Three Norfolk churches get much-needed repairs grants

Gissing Church is in need of renovations after part of the outside wall developed cracks which could

Gissing Church is in need of renovations after part of the outside wall developed cracks which could lead to collapse. - Credit: Eastern Daily Press © 2016

Three Norfolk churches have received a funding boost as £20,000 in grants is awarded by the National Churches Trust.

The church of St Margaret in Topcroft.

The church of St Margaret in Topcroft. - Credit: Archant

The money will enable essential repair and improvement works to be carried out on the historic buildings.

St Mary's Church in Gissing, near Diss, has stood in the village for more than 900 years, but part of the building is in danger of collapsing.

The lay vice-chairman of Gissing's Parochial Church Council, George Hammond, said the £5,000 grant given by the trust is invaluable.

'There is no way that small congregations, or any size for that matter, can even consider finding that kind of money,' he added. 'It is marvellous news and we are very grateful for it and very pleased.'

St Mary the Virgin Church in Barningham Winter, near Holt.

St Mary the Virgin Church in Barningham Winter, near Holt.


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A £10,000 grant for the Church of St Margaret in Topcroft, near Bungay, will help with the building of an extension, to include a disabled toilet, kitchen and storage space, which is expected to be completed in the autumn.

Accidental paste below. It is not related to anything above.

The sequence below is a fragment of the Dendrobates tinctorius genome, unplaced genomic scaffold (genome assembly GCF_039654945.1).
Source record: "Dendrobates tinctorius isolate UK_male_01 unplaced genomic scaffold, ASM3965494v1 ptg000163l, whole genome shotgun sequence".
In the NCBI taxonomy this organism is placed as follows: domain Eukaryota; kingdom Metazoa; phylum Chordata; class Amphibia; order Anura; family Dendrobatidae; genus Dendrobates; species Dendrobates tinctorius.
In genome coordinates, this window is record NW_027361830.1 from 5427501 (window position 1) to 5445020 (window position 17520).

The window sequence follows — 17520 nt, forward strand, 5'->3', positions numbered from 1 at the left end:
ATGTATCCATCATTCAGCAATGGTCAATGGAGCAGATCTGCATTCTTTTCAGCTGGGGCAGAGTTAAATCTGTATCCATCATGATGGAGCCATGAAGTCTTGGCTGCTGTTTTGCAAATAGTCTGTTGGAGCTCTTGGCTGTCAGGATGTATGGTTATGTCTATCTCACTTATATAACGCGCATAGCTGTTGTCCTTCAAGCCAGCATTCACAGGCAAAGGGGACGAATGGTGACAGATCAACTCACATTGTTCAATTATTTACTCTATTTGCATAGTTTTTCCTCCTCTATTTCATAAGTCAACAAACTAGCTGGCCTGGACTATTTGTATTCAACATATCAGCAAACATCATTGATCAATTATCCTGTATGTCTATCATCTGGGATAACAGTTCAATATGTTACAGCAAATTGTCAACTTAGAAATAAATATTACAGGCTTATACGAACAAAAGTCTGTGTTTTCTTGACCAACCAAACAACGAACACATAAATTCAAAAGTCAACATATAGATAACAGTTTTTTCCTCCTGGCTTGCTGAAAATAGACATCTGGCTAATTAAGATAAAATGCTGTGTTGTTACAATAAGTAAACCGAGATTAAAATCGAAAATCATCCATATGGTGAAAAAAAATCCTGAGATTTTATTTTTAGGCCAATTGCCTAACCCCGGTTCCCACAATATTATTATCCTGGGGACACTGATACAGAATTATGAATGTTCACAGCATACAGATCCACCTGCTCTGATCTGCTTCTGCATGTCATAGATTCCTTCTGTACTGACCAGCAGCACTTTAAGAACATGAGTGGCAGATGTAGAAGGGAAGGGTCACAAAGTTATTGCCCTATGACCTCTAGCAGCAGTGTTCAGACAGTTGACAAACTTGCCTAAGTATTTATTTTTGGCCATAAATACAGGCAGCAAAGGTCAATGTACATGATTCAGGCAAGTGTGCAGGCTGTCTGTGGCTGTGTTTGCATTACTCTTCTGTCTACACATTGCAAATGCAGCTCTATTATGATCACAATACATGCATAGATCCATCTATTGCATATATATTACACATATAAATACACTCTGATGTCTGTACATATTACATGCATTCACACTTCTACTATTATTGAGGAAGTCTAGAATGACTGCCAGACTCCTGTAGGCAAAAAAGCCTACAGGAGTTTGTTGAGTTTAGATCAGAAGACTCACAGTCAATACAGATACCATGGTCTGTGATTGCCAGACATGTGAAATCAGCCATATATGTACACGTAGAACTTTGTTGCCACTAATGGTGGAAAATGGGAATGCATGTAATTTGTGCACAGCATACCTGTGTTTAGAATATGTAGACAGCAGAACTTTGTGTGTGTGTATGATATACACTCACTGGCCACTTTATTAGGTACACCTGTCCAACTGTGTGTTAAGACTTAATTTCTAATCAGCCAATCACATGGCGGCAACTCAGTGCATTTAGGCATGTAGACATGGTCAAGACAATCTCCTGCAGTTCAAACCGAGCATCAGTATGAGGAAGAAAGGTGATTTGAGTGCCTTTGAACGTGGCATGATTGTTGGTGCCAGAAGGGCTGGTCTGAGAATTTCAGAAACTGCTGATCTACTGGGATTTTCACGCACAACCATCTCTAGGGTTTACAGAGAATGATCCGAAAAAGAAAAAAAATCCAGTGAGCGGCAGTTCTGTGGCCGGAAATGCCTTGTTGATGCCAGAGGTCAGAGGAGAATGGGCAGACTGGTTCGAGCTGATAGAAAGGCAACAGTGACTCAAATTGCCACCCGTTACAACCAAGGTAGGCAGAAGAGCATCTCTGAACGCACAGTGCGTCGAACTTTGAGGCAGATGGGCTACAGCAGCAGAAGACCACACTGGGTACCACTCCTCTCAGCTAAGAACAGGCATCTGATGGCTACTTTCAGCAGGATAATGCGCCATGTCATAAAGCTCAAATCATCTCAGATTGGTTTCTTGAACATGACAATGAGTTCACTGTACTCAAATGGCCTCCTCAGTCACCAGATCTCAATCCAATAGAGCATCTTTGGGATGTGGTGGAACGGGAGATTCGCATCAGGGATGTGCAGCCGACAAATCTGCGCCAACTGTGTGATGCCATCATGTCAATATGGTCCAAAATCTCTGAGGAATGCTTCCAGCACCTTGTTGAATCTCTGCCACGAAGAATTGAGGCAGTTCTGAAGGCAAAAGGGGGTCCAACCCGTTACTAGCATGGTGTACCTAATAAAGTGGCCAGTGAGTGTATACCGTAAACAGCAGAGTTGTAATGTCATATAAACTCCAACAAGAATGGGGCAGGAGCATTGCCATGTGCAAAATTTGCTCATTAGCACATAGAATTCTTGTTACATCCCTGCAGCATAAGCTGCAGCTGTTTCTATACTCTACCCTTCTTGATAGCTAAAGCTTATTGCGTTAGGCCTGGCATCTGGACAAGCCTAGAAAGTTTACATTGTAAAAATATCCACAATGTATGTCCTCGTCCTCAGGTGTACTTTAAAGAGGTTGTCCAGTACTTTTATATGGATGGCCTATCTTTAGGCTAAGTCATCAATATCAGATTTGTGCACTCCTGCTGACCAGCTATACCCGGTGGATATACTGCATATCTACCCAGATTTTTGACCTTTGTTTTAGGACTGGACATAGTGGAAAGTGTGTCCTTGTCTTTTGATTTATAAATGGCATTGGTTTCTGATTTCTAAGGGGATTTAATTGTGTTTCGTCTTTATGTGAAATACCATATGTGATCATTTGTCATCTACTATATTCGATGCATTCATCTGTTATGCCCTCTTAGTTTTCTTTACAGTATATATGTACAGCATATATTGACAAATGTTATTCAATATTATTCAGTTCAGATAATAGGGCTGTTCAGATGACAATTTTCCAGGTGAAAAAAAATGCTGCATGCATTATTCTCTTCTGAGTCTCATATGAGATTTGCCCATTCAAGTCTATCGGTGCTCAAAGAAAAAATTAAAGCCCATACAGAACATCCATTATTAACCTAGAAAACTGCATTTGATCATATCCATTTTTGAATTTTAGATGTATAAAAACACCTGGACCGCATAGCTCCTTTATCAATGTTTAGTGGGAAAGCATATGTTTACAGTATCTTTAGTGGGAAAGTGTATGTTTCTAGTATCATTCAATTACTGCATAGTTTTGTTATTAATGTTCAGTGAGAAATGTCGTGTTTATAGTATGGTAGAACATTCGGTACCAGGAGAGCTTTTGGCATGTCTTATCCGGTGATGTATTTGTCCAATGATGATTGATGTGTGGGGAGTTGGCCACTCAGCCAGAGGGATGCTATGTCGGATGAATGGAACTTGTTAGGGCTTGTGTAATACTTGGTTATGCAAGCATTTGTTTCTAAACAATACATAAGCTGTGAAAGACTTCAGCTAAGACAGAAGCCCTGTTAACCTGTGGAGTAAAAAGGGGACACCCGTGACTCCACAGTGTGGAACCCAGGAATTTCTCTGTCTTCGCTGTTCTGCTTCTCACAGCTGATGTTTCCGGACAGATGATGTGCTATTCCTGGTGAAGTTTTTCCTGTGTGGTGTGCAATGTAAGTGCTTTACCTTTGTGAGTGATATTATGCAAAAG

St Mary the Virgin Church in Barningham Winter, near Holt, has also received £10,000.

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The grade II-listed church is an important element of the Barningham Hall parkland and is in urgent need of repair work to ensure the church remains watertight to prevent further deterioration of its partially ruined tower.

Broadcaster Huw Edwards, the vice-president of the National Churches Trust, said he was 'delighted' the three churches were being safeguarded.

He added: 'This funding will help ensure that these beautiful churches continue to serve local people for many years to come.

'At the heart of the nation's history and at the centre of local communities, churches and chapels are some of the UK's best loved local buildings. But their future is not guaranteed.'

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